The price of tickets has been soaring, and there are very few seats available, and that is what passengers have been telling us.

Yes, you're right, it's the ninth consecutive day that we are seeing numbers more than 300,000 here in a 24-hour wheel. In fact, it is much

closer to 400,000. Even the deaths are soaring here. And those are just the official numbers that we have for you. But medical experts say that those

numbers could be far higher -- Isa.

SOARES: Yes, far higher. And experts also saying, Vedika, that it hasn't even -- India is not even at its peak here. Where are we on the vaccination

front? Because I know that 18-year-olds can start getting vaccinated as of tomorrow. Is that correct, Vedika?

SUD: I'm glad you asked that question because I do see tomorrow being a very chaotic day here in India because you have the Indian Prime Minister

as well as the Health Ministry announce recently that those above 18 can be vaccinated from May 1.

Until now, those above 45 or rather, 45 above have been vaccinated, and only two percent of India's 1.36 billion population to date has been

vaccinated, which is quite a small number. But given the huge population we have, it doesn't come as a surprise.

But, like I said, there are a lot of states that have actually come out today and said, you know what, we're not ready, we don't have the supplies.

The supplies are not in from the vaccine manufacturers yet, so we need to hold off. So don't come to the hospitals, don't be confused because you're

not going to get the vaccine.

I know of so many friends and relatives who are 45 and above and have been eligible for the vaccine before this in the last one month but haven't got

their second dose yet. So while those people haven't got their second dose, just imagine we're opening this up to those 18 and above from tomorrow, and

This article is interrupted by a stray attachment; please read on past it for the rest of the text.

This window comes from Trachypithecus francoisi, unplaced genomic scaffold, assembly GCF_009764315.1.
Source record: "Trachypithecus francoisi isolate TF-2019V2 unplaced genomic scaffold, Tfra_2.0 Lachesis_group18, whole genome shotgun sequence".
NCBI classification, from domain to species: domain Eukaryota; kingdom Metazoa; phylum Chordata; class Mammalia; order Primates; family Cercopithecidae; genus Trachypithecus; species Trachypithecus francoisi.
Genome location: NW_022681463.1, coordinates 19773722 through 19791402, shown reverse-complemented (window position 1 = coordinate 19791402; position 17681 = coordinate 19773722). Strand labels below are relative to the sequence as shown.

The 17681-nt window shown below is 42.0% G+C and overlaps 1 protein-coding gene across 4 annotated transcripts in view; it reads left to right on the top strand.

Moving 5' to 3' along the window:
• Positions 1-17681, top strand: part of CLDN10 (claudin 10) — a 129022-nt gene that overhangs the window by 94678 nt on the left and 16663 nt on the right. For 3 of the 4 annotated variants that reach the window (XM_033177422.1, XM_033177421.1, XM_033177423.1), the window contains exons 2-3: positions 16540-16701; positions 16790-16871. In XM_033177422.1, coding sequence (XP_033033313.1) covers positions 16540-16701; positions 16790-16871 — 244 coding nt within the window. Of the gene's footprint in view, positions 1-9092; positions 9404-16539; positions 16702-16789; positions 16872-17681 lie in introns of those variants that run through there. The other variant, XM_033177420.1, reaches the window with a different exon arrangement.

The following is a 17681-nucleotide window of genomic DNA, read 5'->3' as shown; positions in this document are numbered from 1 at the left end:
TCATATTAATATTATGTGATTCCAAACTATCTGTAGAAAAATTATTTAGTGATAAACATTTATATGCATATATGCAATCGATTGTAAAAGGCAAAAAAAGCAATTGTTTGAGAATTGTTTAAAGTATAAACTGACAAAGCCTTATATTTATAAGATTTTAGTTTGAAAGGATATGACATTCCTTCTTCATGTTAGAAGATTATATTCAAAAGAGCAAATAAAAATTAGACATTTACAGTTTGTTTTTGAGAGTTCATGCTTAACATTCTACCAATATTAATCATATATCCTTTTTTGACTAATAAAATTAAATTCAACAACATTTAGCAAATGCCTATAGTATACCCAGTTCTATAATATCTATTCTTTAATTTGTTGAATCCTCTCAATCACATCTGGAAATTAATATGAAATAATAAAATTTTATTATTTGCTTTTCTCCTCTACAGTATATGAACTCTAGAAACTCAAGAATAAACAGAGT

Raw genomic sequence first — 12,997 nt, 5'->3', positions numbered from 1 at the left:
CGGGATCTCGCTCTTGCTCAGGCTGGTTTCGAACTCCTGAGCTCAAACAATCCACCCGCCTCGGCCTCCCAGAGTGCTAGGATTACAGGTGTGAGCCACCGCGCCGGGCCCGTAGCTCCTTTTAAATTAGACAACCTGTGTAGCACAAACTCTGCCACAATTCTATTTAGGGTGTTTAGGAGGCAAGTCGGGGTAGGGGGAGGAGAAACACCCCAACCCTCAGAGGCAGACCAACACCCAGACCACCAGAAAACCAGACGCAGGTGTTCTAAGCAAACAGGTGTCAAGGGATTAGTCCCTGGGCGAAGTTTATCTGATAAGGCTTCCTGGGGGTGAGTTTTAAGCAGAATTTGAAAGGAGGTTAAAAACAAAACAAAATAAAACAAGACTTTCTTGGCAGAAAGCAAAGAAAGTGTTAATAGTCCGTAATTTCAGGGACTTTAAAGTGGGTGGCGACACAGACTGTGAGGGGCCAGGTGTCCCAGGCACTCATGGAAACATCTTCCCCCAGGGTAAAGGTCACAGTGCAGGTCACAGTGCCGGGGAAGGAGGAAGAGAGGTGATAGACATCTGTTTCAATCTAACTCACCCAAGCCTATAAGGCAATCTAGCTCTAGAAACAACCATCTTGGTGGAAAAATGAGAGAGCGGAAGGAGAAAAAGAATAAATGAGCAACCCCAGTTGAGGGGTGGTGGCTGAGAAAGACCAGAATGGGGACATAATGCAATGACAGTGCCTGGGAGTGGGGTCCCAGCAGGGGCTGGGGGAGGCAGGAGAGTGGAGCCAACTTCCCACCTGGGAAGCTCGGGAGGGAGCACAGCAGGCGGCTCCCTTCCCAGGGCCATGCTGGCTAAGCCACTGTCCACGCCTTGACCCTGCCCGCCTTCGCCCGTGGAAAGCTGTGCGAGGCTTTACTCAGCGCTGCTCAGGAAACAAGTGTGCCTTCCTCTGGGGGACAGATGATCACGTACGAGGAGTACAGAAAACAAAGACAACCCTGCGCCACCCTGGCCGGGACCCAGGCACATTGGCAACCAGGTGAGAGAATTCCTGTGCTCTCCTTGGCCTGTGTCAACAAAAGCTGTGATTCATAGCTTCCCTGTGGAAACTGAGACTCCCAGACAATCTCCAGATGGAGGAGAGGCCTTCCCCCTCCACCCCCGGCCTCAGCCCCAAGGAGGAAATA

many states announced that we just don't have the supplies -- Isa.

SOARES: And Vedika, very quickly, I mean, is that message, don't show up, we don't have the supply, is that getting across? Is that message being

heard by those expecting the vaccine tomorrow?

SUD: Well, that's what the states have said. They've come out in press conferences. They've spoken to the media including Delhi and the state of

Maharashtra. In fact, the City of Mumbai, which is the financial capital of India has stopped vaccinations for the last three days because they just

don't have supplies.

But I do anticipate some kind of mixed messaging going out at this point in time, because the government did come out and say from May 1st, we're going

to start vaccinations for 18 plus.


SUD: So, we will have to wait until tomorrow to see how this really rolls out on the roads and streets and vaccination centers here in India -- Isa.

SOARES: Vedika Sud for us in New Delhi. Thanks very much, Vedika. I really appreciate it.

Let me take you to Israel now. Prime Minister Benjamin Netanyahu is calling it one of the worst disasters in Israeli history. Forty-five people are now

confirmed dead after apparently being crushed at a religious festival in Israel. It happened in a passageway. You can see just how crammed people

were there.

Around 150 people were treated for injuries. This is the awful aftermath today, the festival drew tens of thousands of Ultra-Orthodox Jews, the

biggest such gathering since the pandemic began.

CNN's Hadas Gold has the latest now from Mount Meron. And Hadas, do we know at this stage what caused the chaos? Why so many -- I mean, given this

happens every year, why so many were going down that little narrow lane?

HADAS GOLD, CNN CORRESPONDENT: Well, authorities are still investigating exactly what happened and how. But we were actually at the site of the

stampede earlier today, and we could just see how tight of a passageway it is.

You go from this sort of grandstand area in front of one of the bonfires, part of the Lag B'Omer Festival, and then you go into this very slippery

ramp that leads down a set of stairs, and it was difficult even for me just walking up the stairs to keep my balance. So I can't imagine being amongst

tens of thousands of other people crammed together in this passageway.